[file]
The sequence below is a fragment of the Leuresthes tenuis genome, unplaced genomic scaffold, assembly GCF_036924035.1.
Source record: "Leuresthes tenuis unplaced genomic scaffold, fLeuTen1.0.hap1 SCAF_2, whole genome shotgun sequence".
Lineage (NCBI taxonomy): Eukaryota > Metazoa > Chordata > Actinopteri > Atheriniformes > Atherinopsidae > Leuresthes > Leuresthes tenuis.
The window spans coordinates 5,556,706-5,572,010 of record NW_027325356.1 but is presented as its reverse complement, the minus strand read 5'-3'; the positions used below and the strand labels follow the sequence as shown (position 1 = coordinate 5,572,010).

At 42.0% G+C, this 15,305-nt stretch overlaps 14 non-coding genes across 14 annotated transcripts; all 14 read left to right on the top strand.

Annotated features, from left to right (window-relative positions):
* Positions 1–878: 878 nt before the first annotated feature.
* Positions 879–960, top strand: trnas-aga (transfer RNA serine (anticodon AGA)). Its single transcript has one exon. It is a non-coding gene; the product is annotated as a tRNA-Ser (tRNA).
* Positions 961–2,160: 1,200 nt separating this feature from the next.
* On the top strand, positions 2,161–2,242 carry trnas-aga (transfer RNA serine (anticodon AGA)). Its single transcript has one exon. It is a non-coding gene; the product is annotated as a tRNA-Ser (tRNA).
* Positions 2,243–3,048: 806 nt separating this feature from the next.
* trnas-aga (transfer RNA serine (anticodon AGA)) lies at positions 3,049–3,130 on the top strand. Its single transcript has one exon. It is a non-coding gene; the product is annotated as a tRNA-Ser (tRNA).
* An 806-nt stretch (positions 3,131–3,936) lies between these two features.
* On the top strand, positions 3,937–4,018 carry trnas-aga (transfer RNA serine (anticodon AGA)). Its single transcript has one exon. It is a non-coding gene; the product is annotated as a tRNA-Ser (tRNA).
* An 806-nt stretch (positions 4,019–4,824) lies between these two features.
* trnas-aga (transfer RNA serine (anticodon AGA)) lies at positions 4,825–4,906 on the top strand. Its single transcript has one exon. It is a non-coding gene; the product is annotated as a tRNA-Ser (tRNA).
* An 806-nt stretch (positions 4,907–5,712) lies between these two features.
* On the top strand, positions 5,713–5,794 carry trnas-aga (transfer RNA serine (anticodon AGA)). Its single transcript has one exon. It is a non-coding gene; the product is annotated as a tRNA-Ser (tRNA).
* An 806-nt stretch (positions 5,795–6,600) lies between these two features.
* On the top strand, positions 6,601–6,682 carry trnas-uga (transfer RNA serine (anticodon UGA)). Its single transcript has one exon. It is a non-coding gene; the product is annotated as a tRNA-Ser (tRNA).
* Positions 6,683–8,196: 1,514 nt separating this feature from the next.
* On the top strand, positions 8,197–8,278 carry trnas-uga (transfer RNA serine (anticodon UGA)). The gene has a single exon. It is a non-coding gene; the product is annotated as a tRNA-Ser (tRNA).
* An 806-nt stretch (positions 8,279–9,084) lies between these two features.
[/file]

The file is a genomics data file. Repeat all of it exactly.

The sequence below is a fragment of the Leuresthes tenuis genome, unplaced genomic scaffold, assembly GCF_036924035.1.
Source record: "Leuresthes tenuis unplaced genomic scaffold, fLeuTen1.0.hap1 SCAF_2, whole genome shotgun sequence".
Lineage (NCBI taxonomy): Eukaryota > Metazoa > Chordata > Actinopteri > Atheriniformes > Atherinopsidae > Leuresthes > Leuresthes tenuis.
The window spans coordinates 5,556,706-5,572,010 of record NW_027325356.1 but is presented as its reverse complement, the minus strand read 5'-3'; the positions used below and the strand labels follow the sequence as shown (position 1 = coordinate 5,572,010).

At 42.0% G+C, this 15,305-nt stretch overlaps 14 non-coding genes across 14 annotated transcripts; all 14 read left to right on the top strand.

Annotated features, from left to right (window-relative positions):
* Positions 1–878: 878 nt before the first annotated feature.
* Positions 879–960, top strand: trnas-aga (transfer RNA serine (anticodon AGA)). Its single transcript has one exon. It is a non-coding gene; the product is annotated as a tRNA-Ser (tRNA).
* Positions 961–2,160: 1,200 nt separating this feature from the next.
* On the top strand, positions 2,161–2,242 carry trnas-aga (transfer RNA serine (anticodon AGA)). Its single transcript has one exon. It is a non-coding gene; the product is annotated as a tRNA-Ser (tRNA).
* Positions 2,243–3,048: 806 nt separating this feature from the next.
* trnas-aga (transfer RNA serine (anticodon AGA)) lies at positions 3,049–3,130 on the top strand. Its single transcript has one exon. It is a non-coding gene; the product is annotated as a tRNA-Ser (tRNA).
* An 806-nt stretch (positions 3,131–3,936) lies between these two features.
* On the top strand, positions 3,937–4,018 carry trnas-aga (transfer RNA serine (anticodon AGA)). Its single transcript has one exon. It is a non-coding gene; the product is annotated as a tRNA-Ser (tRNA).
* An 806-nt stretch (positions 4,019–4,824) lies between these two features.
* trnas-aga (transfer RNA serine (anticodon AGA)) lies at positions 4,825–4,906 on the top strand. Its single transcript has one exon. It is a non-coding gene; the product is annotated as a tRNA-Ser (tRNA).
* An 806-nt stretch (positions 4,907–5,712) lies between these two features.
* On the top strand, positions 5,713–5,794 carry trnas-aga (transfer RNA serine (anticodon AGA)). Its single transcript has one exon. It is a non-coding gene; the product is annotated as a tRNA-Ser (tRNA).
* An 806-nt stretch (positions 5,795–6,600) lies between these two features.
* On the top strand, positions 6,601–6,682 carry trnas-uga (transfer RNA serine (anticodon UGA)). Its single transcript has one exon. It is a non-coding gene; the product is annotated as a tRNA-Ser (tRNA).
* Positions 6,683–8,196: 1,514 nt separating this feature from the next.
* On the top strand, positions 8,197–8,278 carry trnas-uga (transfer RNA serine (anticodon UGA)). The gene has a single exon. It is a non-coding gene; the product is annotated as a tRNA-Ser (tRNA).
* An 806-nt stretch (positions 8,279–9,084) lies between these two features.